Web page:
SPIN DOCTORS AND DERVISHES
by Yves Barbero
It was a British general who pointed out just before the
ground war got under way that SADDAM HUSSEIN was
willing to use "the currency of human life" to advance his
policies and therefore "there would be a ground war".
The statement was remarkable for its candor. Finally, a military officer
who told the absolute truth. Washington, however, wasn't sure how
the American people would take the news and for a couple of days,
its public relations troops (spin doctors) were explaining that a
ground war was not necessarily in the works (a lie). Events proved
the might of modern war technology and the forces of righteousness
took almost no casualties while the Iraqi forces (with a less advanced
technology) may have suffered, according to one estimate, as many
as 150,000 killed.
Under the guise of protecting troops, the press was stage-managed.
Even the establishment press complained loudly and publicly. One commentator
couldn't help wondering what possible security purpose was served
by not allowing the photographing of bodies being brought home. I
can answer that question. The administration wasn't sure the ground
war wouldn't be bloody and was afraid that the sight of so many coffins
would make it suffer at the polls. Censorship, in this country, has
been more often used to manage public opinion than to protect state
secrets. I doubt seriously that journalists would object to not publishing
shipping schedules in time of war. The administration was nervous
for public relation reasons.
Whatever side one takes on the issue of the Gulf War, there was plenty
to be nervous about. The resurgence of jingoistic patriotism is certainly
one issue. Led by PRESIDENT GEORGE BUSH, we
have now overcome the "Vietnam Syndrome". If that means
we've lost the reluctance to enter into armed conflict, it is a sad
loss. The Gulf War may have been justified (and I personally believe
it was although I think the timing had more to do with the American
electoral schedule than any other reason) but I'd prefer it if our
leaders spent more time examining issues than possible public reaction.
Would Bush not have started the war if he thought it would
be unpopular? Could, for instance, have sanctions worked if given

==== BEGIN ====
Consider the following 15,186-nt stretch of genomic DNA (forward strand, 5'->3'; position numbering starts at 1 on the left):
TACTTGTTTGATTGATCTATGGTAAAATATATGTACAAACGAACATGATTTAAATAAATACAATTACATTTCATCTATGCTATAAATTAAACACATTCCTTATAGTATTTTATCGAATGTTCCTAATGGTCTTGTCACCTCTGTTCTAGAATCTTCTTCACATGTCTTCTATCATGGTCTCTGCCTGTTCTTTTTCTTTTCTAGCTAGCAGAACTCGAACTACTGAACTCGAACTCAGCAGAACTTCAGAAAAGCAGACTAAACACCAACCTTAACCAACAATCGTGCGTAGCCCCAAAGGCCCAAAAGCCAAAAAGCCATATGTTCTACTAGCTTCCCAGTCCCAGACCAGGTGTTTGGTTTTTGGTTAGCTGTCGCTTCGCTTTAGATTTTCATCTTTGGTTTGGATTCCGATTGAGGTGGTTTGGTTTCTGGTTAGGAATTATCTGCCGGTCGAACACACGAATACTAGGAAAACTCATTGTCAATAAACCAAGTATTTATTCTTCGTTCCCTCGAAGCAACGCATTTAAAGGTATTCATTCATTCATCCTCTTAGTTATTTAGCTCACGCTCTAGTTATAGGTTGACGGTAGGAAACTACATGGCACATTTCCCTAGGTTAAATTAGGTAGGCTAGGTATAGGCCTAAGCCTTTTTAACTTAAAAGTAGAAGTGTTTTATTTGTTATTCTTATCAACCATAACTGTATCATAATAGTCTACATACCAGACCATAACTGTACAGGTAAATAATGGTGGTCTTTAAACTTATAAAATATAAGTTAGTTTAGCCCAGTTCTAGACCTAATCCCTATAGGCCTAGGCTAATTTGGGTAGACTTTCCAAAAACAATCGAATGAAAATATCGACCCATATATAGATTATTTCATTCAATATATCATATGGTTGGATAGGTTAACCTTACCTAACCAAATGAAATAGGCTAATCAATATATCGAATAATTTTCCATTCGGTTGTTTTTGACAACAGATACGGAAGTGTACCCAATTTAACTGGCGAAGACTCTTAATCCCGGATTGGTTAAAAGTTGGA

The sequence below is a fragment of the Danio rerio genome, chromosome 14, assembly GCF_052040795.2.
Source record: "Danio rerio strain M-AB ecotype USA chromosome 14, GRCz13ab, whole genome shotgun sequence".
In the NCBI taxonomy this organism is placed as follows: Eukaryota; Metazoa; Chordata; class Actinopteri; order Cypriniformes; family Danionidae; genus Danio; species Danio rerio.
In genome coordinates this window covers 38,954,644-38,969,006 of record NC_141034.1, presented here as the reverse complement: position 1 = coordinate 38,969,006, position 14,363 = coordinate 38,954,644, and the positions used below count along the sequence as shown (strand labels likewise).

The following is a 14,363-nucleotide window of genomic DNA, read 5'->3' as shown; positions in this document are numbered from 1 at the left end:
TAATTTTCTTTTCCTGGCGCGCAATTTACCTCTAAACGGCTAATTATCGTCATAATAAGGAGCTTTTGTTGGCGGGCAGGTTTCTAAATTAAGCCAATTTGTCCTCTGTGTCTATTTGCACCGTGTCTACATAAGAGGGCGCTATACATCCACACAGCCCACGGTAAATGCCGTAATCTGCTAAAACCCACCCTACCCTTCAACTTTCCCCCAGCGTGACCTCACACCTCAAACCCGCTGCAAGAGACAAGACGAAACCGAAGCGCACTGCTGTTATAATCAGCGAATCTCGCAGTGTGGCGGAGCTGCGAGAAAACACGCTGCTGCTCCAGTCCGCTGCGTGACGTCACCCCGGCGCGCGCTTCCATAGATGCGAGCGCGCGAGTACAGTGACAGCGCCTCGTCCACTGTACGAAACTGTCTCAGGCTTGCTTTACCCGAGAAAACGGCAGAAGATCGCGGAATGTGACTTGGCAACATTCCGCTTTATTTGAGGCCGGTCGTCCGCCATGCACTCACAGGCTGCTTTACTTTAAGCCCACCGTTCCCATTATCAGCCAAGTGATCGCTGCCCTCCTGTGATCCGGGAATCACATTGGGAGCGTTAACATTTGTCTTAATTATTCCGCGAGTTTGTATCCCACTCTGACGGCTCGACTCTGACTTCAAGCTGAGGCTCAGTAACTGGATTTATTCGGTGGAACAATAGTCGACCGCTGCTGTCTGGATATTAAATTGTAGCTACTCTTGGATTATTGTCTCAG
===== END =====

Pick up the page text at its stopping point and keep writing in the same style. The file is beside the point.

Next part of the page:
Why do we think that an almost flawless technical execution
of the war is synonymous with virtue? We won because we had better
technology, more money, great generalship, better diplomatic skills
and numbers. In addition, Iraq could not re-supply, build its own
weapons and had almost no internal self-sufficiency. Oil needs to
be exported and that was cut off. A one-resource economy is doomed
to eventual extinction. "Goodness had nothing to do with it!"
As May West might have pointed out.
Our greatest ally was Saddam Hussein, himself. He showed great ineptness
in his public relations campaign. Even the most twisted intellectual
apologist in the Western World would have difficulty justifying the
policies of a man who gassed thousands of his own people. However
diplomatically skilled nations in that part of the world are reputed
to be, nothing can make up for the public relations stupidity of the
Scuds and the terrorizing of the Kuwaiti population. And, most important,
he actually invaded Kuwait. That made all the rulers in the
area extremely nervous and malleable to our designs.
Just as we infer virtue from technical skill, we seem to assume a
hundred percent moral certitude when the balance sheet is barely in
the black for us. It is a fact that Kuwait stole oil from Iraq.
As are most of our Arab allies, Kuwait is a reactionary dictatorship.
They all exploit their people. In the case of Kuwait, only a privileged
few citizens do well. Imported workers, who make up the majority of
the population, have absolutely no rights. The prospect, in the region,
of democracy sprouting roots is almost nil. It's also a fact that
the U.S. sees an opportunity to re-establish itself as a world power,
with all its attendant commercial advantages, and was looking for
an opportunity to show its prowess. PHILIP AGEE,
the former CIA agent, (barred from re-entering this country)
thinks the war was engineered by the Bush Administration just for
that purpose. It was not diplomatic stupidity on our part, he claims,
but cynical design when a State Department official told the Iraqis
we had no interest in protecting Kuwait.(1) I'm not sure I'd
go that far but Grenada and Panama were too local and too small to
send out the proper message. The Iraq War is just the right size and,
to boot, in the right location.
There may be justifiable wars and I suspect, reluctantly, that this
was one. But war should be a last resort and not the first. The "Vietnam
Syndrome" served us well and I hope it isn't dead. Patriotism
is fine and dandy as long as it implies good feelings for the land
and its people and not an lockstep following of any administration's
line. Flags should identify public buildings and ships at sea and
not be the subject of idolatry.
My greatest fear is that we'll start selling our military
forces to the highest bidder and our young people's lives will become
our chief export. The best way to avoid war is to promote popular
government. Economic ideologies, totalitarian states and religious
fervor have been responsible for all this century's wars but I can't
think of a single instance when one democracy has declared war on
another. Ever! Not any time in history!
As to the "New World Order," I'm not ready, just yet, to put on an arm band.
1. AGEE, PHILIP "Producing the Proper Crisis," Z Magazine, Oct '90. (An
electronic form of this article may be downloaded from the
SKEPTICS BBS as GULF-WAR 415-648-8944.
(c) Copyright 1991 Yves Barbero. Reprinted from BASIS, April 1991.